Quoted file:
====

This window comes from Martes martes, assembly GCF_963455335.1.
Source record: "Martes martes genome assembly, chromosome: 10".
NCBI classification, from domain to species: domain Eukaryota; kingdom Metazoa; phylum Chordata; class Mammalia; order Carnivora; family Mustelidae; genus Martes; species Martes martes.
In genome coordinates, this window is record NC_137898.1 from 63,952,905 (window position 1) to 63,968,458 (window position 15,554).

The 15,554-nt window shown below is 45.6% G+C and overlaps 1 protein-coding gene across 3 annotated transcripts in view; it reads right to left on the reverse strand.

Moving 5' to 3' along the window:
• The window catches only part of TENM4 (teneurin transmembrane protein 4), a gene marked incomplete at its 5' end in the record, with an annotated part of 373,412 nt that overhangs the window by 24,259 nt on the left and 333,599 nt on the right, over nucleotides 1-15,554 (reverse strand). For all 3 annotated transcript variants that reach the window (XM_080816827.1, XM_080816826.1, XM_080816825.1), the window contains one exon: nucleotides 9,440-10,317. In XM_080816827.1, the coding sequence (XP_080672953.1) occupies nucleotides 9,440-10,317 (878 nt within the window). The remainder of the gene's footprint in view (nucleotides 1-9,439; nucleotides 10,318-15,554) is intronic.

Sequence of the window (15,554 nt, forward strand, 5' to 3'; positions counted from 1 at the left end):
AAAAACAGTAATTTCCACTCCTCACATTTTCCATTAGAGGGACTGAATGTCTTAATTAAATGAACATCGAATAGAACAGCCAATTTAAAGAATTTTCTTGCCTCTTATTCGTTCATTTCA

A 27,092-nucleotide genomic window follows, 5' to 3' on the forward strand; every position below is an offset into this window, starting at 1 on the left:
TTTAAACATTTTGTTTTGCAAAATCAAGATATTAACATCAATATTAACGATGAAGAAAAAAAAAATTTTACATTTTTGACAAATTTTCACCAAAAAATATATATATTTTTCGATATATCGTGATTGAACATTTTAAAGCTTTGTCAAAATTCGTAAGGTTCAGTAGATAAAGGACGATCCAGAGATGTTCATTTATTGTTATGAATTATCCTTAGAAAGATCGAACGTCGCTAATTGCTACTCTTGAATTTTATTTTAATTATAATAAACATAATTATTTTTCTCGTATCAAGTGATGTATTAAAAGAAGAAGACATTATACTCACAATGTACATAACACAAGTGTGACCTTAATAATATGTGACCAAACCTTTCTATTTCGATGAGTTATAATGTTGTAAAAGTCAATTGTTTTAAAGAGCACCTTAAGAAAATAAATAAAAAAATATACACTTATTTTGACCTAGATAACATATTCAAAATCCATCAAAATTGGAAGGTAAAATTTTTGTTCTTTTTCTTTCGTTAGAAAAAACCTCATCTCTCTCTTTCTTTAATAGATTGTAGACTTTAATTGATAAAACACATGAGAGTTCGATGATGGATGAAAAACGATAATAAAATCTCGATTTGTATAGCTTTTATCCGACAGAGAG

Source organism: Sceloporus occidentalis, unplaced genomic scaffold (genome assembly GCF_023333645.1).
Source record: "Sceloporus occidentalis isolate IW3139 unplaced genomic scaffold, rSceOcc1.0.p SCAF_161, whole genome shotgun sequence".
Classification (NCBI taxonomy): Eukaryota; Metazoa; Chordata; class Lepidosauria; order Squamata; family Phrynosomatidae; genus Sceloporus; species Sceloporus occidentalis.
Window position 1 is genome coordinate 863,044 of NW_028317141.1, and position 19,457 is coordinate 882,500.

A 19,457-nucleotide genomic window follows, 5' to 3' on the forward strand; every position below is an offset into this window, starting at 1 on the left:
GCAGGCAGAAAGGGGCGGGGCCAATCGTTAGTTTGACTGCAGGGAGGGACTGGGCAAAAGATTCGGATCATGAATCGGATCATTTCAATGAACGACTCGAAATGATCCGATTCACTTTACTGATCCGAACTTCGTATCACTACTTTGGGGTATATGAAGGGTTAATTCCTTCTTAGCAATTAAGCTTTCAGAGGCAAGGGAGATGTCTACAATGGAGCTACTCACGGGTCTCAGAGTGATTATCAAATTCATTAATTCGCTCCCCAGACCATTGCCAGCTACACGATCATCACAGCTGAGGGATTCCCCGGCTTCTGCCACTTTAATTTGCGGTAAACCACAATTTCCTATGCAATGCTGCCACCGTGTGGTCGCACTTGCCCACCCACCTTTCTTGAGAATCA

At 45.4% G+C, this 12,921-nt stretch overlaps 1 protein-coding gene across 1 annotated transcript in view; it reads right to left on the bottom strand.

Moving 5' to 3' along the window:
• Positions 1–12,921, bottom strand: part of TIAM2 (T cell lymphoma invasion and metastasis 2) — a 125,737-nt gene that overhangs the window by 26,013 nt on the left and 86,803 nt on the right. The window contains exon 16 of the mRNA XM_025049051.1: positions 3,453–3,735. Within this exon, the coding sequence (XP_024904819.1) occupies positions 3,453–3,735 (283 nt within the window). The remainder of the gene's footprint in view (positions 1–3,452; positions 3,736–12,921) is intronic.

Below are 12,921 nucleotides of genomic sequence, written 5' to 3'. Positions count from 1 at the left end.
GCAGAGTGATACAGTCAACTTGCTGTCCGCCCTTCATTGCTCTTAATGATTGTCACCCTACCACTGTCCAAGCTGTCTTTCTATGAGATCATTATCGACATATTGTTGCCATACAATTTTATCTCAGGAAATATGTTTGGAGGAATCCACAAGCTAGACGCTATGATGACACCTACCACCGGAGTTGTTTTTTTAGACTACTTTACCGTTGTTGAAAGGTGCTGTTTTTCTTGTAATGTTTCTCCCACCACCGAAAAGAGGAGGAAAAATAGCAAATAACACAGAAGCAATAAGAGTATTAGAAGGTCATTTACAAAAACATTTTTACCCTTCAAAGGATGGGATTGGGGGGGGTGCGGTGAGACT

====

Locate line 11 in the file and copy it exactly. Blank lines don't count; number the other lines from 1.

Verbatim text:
TTTAAACATTTTGTTTTGCAAAATCAAGATATTAACATCAATATTAACGATGAAGAAAAAAAAAATTTTACATTTTTGACAAATTTTCACCAAAAAATATATATATTTTTCGATATATCGTGATTGAACATTTTAAAGCTTTGTCAAAATTCGTAAGGTTCAGTAGATAAAGGACGATCCAGAGATGTTCATTTATTGTTATGAATTATCCTTAGAAAGATCGAACGTCGCTAATTGCTACTCTTGAATTTTATTTTAATTATAATAAACATAATTATTTTTCTCGTATCAAGTGATGTATTAAAAGAAGAAGACATTATACTCACAATGTACATAACACAAGTGTGACCTTAATAATATGTGACCAAACCTTTCTATTTCGATGAGTTATAATGTTGTAAAAGTCAATTGTTTTAAAGAGCACCTTAAGAAAATAAATAAAAAAATATACACTTATTTTGACCTAGATAACATATTCAAAATCCATCAAAATTGGAAGGTAAAATTTTTGTTCTTTTTCTTTCGTTAGAAAAAACCTCATCTCTCTCTTTCTTTAATAGATTGTAGACTTTAATTGATAAAACACATGAGAGTTCGATGATGGATGAAAAACGATAATAAAATCTCGATTTGTATAGCTTTTATCCGACAGAGAG